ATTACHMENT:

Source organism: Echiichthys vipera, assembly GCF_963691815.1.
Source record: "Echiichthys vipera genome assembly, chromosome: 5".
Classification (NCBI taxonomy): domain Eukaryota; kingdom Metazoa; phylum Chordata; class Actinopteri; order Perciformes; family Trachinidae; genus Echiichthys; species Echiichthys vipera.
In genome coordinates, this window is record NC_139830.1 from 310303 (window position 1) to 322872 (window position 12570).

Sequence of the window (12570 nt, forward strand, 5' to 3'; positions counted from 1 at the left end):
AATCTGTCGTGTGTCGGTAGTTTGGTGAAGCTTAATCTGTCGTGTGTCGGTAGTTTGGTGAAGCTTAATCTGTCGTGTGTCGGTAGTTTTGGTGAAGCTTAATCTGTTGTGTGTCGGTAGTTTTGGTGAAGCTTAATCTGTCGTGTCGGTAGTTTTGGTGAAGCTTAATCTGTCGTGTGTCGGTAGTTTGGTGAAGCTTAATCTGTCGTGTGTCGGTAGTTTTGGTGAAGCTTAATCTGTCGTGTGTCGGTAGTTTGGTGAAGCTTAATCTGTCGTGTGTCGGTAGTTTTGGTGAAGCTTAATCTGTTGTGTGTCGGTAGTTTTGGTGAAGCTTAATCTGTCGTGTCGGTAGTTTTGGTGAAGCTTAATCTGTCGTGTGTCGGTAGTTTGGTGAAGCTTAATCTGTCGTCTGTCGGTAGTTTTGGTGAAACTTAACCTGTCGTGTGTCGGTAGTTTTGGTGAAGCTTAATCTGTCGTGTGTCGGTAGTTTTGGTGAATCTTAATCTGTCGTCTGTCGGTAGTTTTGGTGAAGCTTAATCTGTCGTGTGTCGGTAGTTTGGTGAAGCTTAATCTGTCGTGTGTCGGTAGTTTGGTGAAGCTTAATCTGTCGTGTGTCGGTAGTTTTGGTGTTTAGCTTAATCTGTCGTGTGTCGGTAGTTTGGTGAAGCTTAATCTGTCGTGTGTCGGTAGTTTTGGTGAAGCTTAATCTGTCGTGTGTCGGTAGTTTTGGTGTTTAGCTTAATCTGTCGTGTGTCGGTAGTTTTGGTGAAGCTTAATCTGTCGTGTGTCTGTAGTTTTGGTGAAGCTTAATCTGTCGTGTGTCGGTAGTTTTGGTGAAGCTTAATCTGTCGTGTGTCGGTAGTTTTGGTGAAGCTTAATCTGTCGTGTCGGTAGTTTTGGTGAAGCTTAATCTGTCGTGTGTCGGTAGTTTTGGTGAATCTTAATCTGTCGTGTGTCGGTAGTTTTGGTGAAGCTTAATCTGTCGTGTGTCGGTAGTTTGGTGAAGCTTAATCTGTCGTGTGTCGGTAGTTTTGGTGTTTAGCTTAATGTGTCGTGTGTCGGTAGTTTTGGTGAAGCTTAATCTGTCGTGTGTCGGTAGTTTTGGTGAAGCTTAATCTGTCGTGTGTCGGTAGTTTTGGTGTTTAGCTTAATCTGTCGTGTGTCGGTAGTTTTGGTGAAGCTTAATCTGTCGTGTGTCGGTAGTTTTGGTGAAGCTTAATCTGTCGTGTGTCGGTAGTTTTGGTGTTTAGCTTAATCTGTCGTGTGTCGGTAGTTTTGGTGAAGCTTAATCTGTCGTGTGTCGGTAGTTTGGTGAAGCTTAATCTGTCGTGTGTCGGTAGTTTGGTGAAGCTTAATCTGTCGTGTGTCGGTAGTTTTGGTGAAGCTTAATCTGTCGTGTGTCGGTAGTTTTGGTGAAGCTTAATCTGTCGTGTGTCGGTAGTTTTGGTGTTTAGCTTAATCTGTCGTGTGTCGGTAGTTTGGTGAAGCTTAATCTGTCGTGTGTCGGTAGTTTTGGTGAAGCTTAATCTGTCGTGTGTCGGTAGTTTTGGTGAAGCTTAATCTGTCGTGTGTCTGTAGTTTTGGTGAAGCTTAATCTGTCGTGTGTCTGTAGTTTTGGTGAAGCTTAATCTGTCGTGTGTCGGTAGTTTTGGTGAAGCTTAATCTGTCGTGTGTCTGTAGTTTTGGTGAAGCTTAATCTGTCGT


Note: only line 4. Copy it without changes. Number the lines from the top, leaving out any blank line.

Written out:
In genome coordinates, this window is record NC_139830.1 from 310303 (window position 1) to 322872 (window position 12570).